Cold War Nostalgia Spawns Museums, Memorabilia Trades

Article excerpt

The Cold War is very hot. As in chic.

Though the Soviet Union collapsed a decade ago, many of us remain fixated on those haunting decades of doomsday, duck-and-cover and consummate evil.

There is a quirky cache here.

Anyone for a steel control clock from a decommissioned Tupolev long-range bomber? This one was part of the mechanism for dropping the big one - and built to last 500 years.

It costs $350 from Sovietski, a San Diego-based company that sells Cold War icons - from KGB liquor flasks to "Excellent Propagandist" medals, Kremlin silverware and bomber ejection seats ($1,450 "as is").

"The Cold War was a defining historical time for lots of people," said Mitch Siegler, who founded the company in 1992. "The entire political landscape changed, and it was on our watch. You don't get over that."

Ironically, Cold War nostalgia is surfacing in Russia as communist factions attract support from a citizenry disillusioned by a failing economy and social reforms.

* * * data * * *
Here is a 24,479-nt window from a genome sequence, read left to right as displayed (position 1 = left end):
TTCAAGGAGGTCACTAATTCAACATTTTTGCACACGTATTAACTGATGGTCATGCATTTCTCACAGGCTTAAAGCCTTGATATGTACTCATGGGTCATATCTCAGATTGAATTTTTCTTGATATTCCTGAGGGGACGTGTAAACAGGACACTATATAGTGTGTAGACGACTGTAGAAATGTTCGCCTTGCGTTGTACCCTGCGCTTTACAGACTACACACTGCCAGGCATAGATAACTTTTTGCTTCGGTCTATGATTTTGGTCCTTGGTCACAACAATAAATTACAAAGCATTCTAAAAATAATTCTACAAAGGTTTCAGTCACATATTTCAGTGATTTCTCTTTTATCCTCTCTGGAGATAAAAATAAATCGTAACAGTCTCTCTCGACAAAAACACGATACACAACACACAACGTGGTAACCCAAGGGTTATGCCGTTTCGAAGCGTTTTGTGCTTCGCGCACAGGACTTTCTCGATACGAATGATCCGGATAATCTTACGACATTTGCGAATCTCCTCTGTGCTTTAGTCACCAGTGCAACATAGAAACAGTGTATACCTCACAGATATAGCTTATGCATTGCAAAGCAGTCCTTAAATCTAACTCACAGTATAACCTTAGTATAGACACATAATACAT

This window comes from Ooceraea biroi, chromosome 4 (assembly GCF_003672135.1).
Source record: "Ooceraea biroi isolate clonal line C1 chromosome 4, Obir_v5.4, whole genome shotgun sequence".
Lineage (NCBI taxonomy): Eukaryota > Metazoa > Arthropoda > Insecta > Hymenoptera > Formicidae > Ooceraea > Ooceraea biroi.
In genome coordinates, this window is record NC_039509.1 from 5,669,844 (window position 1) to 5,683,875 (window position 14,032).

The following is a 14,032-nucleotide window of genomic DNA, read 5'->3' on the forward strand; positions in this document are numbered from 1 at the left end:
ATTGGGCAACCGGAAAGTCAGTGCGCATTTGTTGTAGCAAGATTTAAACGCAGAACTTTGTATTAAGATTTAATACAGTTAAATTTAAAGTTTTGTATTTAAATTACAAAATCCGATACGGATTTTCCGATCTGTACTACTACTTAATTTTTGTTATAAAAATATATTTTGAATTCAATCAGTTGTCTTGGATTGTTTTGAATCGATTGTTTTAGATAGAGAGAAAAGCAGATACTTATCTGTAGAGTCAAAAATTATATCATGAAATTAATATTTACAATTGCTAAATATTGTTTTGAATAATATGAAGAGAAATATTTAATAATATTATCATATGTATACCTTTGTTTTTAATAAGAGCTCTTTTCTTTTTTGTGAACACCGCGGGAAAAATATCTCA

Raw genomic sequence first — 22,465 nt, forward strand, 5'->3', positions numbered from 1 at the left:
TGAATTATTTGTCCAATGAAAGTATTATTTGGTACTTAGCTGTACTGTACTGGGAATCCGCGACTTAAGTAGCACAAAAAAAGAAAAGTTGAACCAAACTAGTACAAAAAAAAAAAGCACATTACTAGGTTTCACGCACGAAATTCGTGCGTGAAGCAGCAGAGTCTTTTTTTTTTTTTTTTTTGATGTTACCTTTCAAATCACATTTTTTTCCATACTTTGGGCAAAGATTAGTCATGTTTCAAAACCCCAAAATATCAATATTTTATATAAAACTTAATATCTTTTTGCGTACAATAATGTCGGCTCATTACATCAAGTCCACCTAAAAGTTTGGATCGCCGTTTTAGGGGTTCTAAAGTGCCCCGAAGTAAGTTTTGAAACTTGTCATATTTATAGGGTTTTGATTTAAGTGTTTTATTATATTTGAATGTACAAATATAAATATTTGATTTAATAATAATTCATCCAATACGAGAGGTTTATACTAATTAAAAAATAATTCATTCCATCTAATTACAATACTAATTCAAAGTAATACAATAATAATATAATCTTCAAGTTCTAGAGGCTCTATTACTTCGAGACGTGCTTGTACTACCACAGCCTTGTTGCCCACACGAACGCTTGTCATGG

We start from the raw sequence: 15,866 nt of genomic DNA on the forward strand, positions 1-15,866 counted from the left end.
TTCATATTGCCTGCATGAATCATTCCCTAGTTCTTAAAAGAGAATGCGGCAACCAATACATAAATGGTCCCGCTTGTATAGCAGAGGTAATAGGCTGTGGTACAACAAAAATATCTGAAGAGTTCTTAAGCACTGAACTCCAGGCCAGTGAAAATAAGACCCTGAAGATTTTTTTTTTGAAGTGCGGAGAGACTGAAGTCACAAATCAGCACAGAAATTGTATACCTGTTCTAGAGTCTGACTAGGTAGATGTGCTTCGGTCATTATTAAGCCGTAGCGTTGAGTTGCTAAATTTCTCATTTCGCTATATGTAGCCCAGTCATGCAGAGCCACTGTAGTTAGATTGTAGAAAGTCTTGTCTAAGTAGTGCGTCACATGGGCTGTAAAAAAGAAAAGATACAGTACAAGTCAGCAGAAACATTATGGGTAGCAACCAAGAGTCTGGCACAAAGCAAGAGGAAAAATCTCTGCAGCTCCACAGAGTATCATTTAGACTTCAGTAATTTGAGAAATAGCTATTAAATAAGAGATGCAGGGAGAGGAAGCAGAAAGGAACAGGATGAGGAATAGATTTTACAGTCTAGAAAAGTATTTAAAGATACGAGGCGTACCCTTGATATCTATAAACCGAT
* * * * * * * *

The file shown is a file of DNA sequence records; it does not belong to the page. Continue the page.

"Anti-Western hysteria rages," said one recent Moscow Times commentary.

"They are bombarding Yugoslavia to later bomb Moldova, Ukraine and on to Moscow," nationalist Vladimir Zhirinovsky told the Russian parliament earlier this month. "World War III against Russia may start in June."

Such rumblings have not dissuaded Mr. Siegler. His merchandise - found on several visits to the former Soviet Union - falls into such categories as Kremlin Basement, KGB/Spy Gear, Cold War and Arbat Street. He is not alone.

There's always Fort Worth-based Russian Island, which sells Soviet uniforms, or Fallout Products, an on-line company that peddles Cold War "medals" made from Soviet SS11 missile scrap.

"Fallout Products hopes that these unique and attractive medals will bring you a mutually assured sense of closure and irony to an event of major historical importance," the company advises.

"Fascination persists with the Cold War because it was a time when we hunkered down for the long haul," said Peter Bondanella, an Indiana University professor who organized a four-day "Cold War Culture" conference in February. …